Monday, May 01, 2006

Figatellu / Figatelli

Brigitte is fond of Corsican meat products, and has introduced us to many different types of sausage and smoked meats, one here, one there, each time we visit. This weekend we traveled down to the Cote d'Azur and sure enough on her terrace we were served a new one.

The name of this Corsican sausage comes from the Italian fegato, meaning liver. Liver is the central element, and it is lightly smoked. This past weekend, we enjoyed the dried sausages with aperitif before Sunday dinner. We had a couple of fickle eaters who wrinkled their nose at the idea of figatelli since pork blood plays a role in giving it a dark color and rich taste. Of course we were delighted, because it meant more for us!

The Corsicans are really good at acheiving that fine balance between the flavor of the meat and smoke. The dried sausage was not intensely smoke flavored. Loic began to peel the casing off the sausage like paper because the drying process had made it quite hard. Chewing it was difficult. Someone at the table said he enjoyed to heat up fresh figatelli sausage and serve it on toast.

During our drive back home, Loic took a wrong turn and we found ourselves winding up a mountain road we'd never been on before. The road continued on and on but we were not concerned, we had all day to get home. The view was beautiful, and we barely saw a soul. I had one of those feelings, and told Loic that when we reached the top of the mountain, there would be a cheap restaurant with great food. He laughed out loud and told me that we would most likely not even find a town. Sure enough, just after reaching the top of the mountain, we reached a town. There was a bustling roadside cafe/bar/tabac that I knew was going to be good when I caught sight of the wood pile and outdoor fireplace. Strangely enough, we glided into a parking spot that seemed as if it was made for us, and arrived just in time to get the last table on the terrace. The clientele was a mix of locals that circulated among the tables and talked to one another, and people like us passing through. We enjoyed our lunch in the sun.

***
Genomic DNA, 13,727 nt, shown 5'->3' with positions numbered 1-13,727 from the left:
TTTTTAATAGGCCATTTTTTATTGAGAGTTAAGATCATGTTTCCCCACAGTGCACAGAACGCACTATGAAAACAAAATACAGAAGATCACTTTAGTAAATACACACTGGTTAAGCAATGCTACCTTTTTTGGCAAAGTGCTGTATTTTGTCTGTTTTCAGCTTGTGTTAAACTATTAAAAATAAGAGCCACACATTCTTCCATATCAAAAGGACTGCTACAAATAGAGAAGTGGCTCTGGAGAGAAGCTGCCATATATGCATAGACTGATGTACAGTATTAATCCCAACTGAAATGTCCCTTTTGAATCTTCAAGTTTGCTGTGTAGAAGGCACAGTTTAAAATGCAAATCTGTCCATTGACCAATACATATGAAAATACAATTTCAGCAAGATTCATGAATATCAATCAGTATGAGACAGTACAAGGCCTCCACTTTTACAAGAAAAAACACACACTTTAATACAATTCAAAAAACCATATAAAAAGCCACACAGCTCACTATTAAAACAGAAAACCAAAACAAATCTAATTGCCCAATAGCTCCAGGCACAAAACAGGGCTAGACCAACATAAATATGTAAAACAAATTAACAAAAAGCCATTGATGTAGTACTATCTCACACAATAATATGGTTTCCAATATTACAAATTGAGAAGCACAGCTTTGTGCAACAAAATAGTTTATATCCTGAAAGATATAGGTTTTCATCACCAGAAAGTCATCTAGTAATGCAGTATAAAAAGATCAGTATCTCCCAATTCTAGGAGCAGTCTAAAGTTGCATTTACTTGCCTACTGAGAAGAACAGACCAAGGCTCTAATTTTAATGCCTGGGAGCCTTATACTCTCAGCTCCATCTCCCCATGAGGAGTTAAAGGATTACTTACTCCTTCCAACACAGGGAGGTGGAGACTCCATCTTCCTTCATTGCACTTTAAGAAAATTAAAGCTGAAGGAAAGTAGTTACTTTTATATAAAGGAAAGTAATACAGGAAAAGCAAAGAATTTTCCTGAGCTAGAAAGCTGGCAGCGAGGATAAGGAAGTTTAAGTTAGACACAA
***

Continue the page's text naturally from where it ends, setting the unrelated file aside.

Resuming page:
Since it was on the menu and fresh in our minds, Loic ordered the fresh Figatellu for the first time. What he was served looked a bit like boudin noir, but was strongly flavored with garlic and wine, completely different from little dried sausages we had the day before. One more thing to add to the list of things to try at least a few times to come to a real understanding of this sausage and its possibilities.

To make Figatelli at home:

Take one part each of fresh ham, pork liver, and pork fat and chop them finely. Season with 2 teaspoons of salt, 2 teaspoons of ground black pepper, and 2 ground cloves (about 1/4 teaspoon) per pound. Let sit overnight in a cool dry place. In the morning, crush 2 cloves of garlic per pound of meat, and put the garlic into a strainer - pour about 2/3 cup per pound quality red or rose wine over the garlic into the meat so that the wine takes the flavor of the garlic. Adding wine will reduce the shelf life of the sausage, but adds an interesting depth of flavor. If you plan to dry the sausage, don't add the wine. Stuff your sausage casings with the mixture and smoke the sausages. Place it in a cool dry dark place to rest. It can be eaten fresh, grilled or braised and serve with polenta or potatoes, or dried, to be eaten as an aperetif snack.

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Blogger wheresmymind said...

Given that I want to experience as much in this life as possible....I will, within reason (read no live bugs or fear factor nonsense) try pretty much anything these days! :) Fickle eater I am not!! lol

3:04 PM, May 05, 2006  
Blogger doggerelblogger said...

Really - anyone who would wrinkle up their nose at anything should be given a pinch.

Maybe even a hard pinch.

4:02 AM, May 07, 2006  
Anonymous Anonymous said...

I agree with doggerelblogger. Especially when it happens when being served at someone else's home. What an extreme lack of gratitude in return for well-meaning, warm hospitality. Tsk. Tsk.

6:33 PM, April 08, 2010  

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